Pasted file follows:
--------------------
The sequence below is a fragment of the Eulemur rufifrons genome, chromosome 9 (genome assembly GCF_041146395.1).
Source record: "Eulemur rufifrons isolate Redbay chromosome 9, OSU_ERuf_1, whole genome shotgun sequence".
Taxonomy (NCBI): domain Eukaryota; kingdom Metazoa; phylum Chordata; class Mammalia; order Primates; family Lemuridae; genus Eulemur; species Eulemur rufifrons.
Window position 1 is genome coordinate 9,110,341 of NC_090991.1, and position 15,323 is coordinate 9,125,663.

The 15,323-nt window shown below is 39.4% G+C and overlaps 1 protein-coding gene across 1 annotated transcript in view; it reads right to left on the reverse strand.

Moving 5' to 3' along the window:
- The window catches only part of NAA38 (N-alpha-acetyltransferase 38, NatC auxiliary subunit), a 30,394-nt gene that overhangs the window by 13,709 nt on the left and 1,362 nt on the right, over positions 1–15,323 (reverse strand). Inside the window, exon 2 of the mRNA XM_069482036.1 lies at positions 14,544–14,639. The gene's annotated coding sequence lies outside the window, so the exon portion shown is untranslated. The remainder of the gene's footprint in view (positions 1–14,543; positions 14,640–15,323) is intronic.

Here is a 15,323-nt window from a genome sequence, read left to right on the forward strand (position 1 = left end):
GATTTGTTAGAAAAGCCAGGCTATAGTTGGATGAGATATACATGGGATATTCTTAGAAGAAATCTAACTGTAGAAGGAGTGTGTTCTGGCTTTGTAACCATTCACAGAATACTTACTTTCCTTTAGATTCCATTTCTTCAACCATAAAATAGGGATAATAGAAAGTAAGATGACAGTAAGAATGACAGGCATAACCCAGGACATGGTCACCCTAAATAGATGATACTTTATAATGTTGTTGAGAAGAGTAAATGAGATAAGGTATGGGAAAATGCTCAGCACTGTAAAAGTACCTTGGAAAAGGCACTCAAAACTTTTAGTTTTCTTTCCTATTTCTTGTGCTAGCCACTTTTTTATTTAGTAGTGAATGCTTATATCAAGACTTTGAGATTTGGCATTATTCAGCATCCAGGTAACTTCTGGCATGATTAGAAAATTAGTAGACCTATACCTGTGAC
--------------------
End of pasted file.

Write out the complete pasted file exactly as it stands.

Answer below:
The sequence below is a fragment of the Eulemur rufifrons genome, chromosome 9 (genome assembly GCF_041146395.1).
Source record: "Eulemur rufifrons isolate Redbay chromosome 9, OSU_ERuf_1, whole genome shotgun sequence".
Taxonomy (NCBI): domain Eukaryota; kingdom Metazoa; phylum Chordata; class Mammalia; order Primates; family Lemuridae; genus Eulemur; species Eulemur rufifrons.
Window position 1 is genome coordinate 9,110,341 of NC_090991.1, and position 15,323 is coordinate 9,125,663.

The 15,323-nt window shown below is 39.4% G+C and overlaps 1 protein-coding gene across 1 annotated transcript in view; it reads right to left on the reverse strand.

Moving 5' to 3' along the window:
- The window catches only part of NAA38 (N-alpha-acetyltransferase 38, NatC auxiliary subunit), a 30,394-nt gene that overhangs the window by 13,709 nt on the left and 1,362 nt on the right, over positions 1–15,323 (reverse strand). Inside the window, exon 2 of the mRNA XM_069482036.1 lies at positions 14,544–14,639. The gene's annotated coding sequence lies outside the window, so the exon portion shown is untranslated. The remainder of the gene's footprint in view (positions 1–14,543; positions 14,640–15,323) is intronic.

Here is a 15,323-nt window from a genome sequence, read left to right on the forward strand (position 1 = left end):
GATTTGTTAGAAAAGCCAGGCTATAGTTGGATGAGATATACATGGGATATTCTTAGAAGAAATCTAACTGTAGAAGGAGTGTGTTCTGGCTTTGTAACCATTCACAGAATACTTACTTTCCTTTAGATTCCATTTCTTCAACCATAAAATAGGGATAATAGAAAGTAAGATGACAGTAAGAATGACAGGCATAACCCAGGACATGGTCACCCTAAATAGATGATACTTTATAATGTTGTTGAGAAGAGTAAATGAGATAAGGTATGGGAAAATGCTCAGCACTGTAAAAGTACCTTGGAAAAGGCACTCAAAACTTTTAGTTTTCTTTCCTATTTCTTGTGCTAGCCACTTTTTTATTTAGTAGTGAATGCTTATATCAAGACTTTGAGATTTGGCATTATTCAGCATCCAGGTAACTTCTGGCATGATTAGAAAATTAGTAGACCTATACCTGTGAC